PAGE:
Colin Kaepernick Controversy

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Ellie Culin

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Google Common License: Kaepernick playing for the 49ers
“Believe in something,” the ad reads, “even if it means sacrificing everything.”

Google Common License: Kaepernick playing for the 49ers “Believe in something,” the ad reads, “even if it means sacrificing everything.”

Cutting socks, burning shoes, and even banning Nike from entire towns – these are some of the blistering reactions to Nike’s recruitment of controversial football player Colin Kaepernick as the face of its advertising campaign.


Before Nike, Kaepernick was best known as the quarterback for the San Francisco 49ers. In 2016, he began to draw attention by kneeling during the national anthem, protesting police brutality and other racial injustices in the United States. He quickly became a national figure; athletes spanning sports from soccer to ice hockey, as well as other public figures, joined the movement. However, not all of the attention was positive; thousands of protesters -including President Donald Trump- called for the NFL to fire Kaepernick, labeling him unamerican and disrespectful to veterans despite Kaepernick’s explanations (Masters and Mezzoflore).

When Nike announced that the company’s 30th anniversary advertisement campaign would feature Kaepernick, reactions were mixed. “Just like the NFL, whose ratings have gone WAY DOWN,” President Trump tweeted on September 5th, “Nike is getting absolutely killed with anger and boycotts” (Trump qtd in Boren). Interestingly, Ben Zahn III, the mayor of a Louisiana town, has reportedly banned local booster clubs and recreational organizations from purchasing Nike products, or “any product with the Nike logo” (Zahn qtd in May). Particularly offended customers have been throwing away, cutting, burning, or otherwise defacing their (already purchased) Nike products, posting videos on social media where they quickly go viral.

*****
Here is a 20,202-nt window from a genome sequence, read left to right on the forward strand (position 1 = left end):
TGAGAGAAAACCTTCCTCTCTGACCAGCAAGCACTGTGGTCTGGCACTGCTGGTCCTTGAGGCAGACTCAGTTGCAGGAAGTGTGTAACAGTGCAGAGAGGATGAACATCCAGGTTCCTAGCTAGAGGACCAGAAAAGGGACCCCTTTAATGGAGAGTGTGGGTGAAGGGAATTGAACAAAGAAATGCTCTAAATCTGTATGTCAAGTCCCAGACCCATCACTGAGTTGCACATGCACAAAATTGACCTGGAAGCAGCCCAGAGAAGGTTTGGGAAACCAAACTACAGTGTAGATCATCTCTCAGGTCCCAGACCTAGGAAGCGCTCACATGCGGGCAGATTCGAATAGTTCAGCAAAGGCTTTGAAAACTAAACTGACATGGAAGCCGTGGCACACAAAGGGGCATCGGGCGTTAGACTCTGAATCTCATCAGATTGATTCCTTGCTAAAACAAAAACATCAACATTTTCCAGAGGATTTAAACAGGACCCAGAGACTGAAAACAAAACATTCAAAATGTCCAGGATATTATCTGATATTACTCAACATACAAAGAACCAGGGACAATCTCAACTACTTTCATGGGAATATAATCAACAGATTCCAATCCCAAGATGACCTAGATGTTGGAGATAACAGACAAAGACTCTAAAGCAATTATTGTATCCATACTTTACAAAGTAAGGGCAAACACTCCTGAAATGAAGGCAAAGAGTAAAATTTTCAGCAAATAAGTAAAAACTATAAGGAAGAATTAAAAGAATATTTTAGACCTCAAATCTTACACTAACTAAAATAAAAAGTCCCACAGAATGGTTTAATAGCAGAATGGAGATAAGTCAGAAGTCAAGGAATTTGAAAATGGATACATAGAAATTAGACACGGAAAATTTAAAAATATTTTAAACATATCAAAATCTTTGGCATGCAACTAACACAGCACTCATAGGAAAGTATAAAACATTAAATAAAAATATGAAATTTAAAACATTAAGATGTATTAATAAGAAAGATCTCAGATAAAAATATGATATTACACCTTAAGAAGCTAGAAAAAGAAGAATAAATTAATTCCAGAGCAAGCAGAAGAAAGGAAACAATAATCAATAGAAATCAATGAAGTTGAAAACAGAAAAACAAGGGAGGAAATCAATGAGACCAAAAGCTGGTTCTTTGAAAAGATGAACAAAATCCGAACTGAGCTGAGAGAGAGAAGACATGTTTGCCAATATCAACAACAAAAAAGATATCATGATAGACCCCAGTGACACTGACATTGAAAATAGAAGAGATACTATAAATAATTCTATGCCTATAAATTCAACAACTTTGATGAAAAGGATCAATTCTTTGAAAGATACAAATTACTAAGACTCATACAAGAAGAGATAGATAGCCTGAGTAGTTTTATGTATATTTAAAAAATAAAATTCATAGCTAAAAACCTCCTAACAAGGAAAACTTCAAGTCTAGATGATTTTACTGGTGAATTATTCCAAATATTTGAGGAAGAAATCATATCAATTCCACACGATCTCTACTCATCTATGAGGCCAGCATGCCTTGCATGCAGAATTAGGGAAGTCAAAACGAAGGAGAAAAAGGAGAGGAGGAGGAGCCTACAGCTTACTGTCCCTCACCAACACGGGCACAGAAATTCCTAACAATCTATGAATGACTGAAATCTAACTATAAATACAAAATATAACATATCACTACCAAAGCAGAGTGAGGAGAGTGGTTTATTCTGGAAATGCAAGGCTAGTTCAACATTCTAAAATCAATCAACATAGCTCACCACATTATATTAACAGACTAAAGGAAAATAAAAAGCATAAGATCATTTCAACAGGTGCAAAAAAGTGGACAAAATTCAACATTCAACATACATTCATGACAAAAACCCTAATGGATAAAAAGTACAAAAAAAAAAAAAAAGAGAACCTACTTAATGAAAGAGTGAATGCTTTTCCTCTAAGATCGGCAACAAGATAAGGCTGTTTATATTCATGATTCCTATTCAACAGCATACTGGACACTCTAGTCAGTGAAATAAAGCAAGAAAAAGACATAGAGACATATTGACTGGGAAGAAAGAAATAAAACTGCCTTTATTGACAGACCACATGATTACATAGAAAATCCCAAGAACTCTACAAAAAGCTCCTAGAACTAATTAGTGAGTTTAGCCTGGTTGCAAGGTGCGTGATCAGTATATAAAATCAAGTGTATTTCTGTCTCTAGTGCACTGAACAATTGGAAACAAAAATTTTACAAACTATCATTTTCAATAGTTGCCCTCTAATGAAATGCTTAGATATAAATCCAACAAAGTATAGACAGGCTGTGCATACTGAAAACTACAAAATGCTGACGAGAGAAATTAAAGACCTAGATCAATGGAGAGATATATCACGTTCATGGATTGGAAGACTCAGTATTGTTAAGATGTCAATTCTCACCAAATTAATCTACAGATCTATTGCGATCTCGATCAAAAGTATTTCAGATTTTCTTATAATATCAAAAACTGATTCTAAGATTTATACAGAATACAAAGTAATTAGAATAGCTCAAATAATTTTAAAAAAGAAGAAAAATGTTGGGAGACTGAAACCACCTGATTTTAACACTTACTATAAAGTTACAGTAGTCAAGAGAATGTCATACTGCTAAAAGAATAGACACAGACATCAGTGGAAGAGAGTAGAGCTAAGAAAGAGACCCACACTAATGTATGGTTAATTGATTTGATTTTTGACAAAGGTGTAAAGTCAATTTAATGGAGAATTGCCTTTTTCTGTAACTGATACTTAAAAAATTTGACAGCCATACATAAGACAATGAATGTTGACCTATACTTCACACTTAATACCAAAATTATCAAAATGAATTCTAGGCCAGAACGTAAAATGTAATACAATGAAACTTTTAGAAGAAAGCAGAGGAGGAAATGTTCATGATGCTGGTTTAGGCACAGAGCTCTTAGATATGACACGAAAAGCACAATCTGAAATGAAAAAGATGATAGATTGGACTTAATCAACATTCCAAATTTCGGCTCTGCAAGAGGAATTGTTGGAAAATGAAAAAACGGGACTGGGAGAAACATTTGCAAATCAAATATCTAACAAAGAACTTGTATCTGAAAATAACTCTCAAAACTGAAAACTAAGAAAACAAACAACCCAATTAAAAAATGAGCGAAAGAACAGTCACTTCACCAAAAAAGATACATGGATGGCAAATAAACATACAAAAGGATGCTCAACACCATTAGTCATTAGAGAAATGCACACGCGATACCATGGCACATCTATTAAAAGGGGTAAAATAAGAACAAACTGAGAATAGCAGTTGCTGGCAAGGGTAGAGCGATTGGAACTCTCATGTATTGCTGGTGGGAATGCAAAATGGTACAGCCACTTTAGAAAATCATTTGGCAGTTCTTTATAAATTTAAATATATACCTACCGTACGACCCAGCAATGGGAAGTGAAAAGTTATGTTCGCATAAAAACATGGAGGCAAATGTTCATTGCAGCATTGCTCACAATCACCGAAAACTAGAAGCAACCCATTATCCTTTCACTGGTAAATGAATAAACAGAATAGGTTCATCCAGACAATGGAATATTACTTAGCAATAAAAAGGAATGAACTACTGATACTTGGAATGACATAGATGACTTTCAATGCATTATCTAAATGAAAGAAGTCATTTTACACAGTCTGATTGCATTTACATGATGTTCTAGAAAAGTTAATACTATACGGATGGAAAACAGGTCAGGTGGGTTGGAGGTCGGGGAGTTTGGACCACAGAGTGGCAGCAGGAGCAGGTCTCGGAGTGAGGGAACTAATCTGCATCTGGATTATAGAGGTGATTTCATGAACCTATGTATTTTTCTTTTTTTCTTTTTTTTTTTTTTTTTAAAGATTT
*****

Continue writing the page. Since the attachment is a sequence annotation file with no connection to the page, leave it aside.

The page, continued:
While many condemned Nike’s decision, there has also been an outpouring of support from the public and from influential figures. Polls done by Quinnipiac University and a SSRS Omnibus poll show that most people among ages 18 to 44 voted in approval of Nike’s decision. Online sales soared 31% after the Kaepernick ad aired, and, despite initial drops, Nike’s stock has climbed to reach an all time high of $84.47 on Thursday 9/13 (Boren).

To say the least, Nike’s decision to feature Kaepernick in its 30th anniversary campaign has been polarizing. Some critics of Kaepernick believing him to be anti-American are disappointed and furious with the new ad, going so far as to burn their Nike products to prove their anger. However, Nike has not been drastically harmed by dissent. Quite the opposite; as recent stock gains show, Nike seems to have gained more support and benefited from the risky decision.



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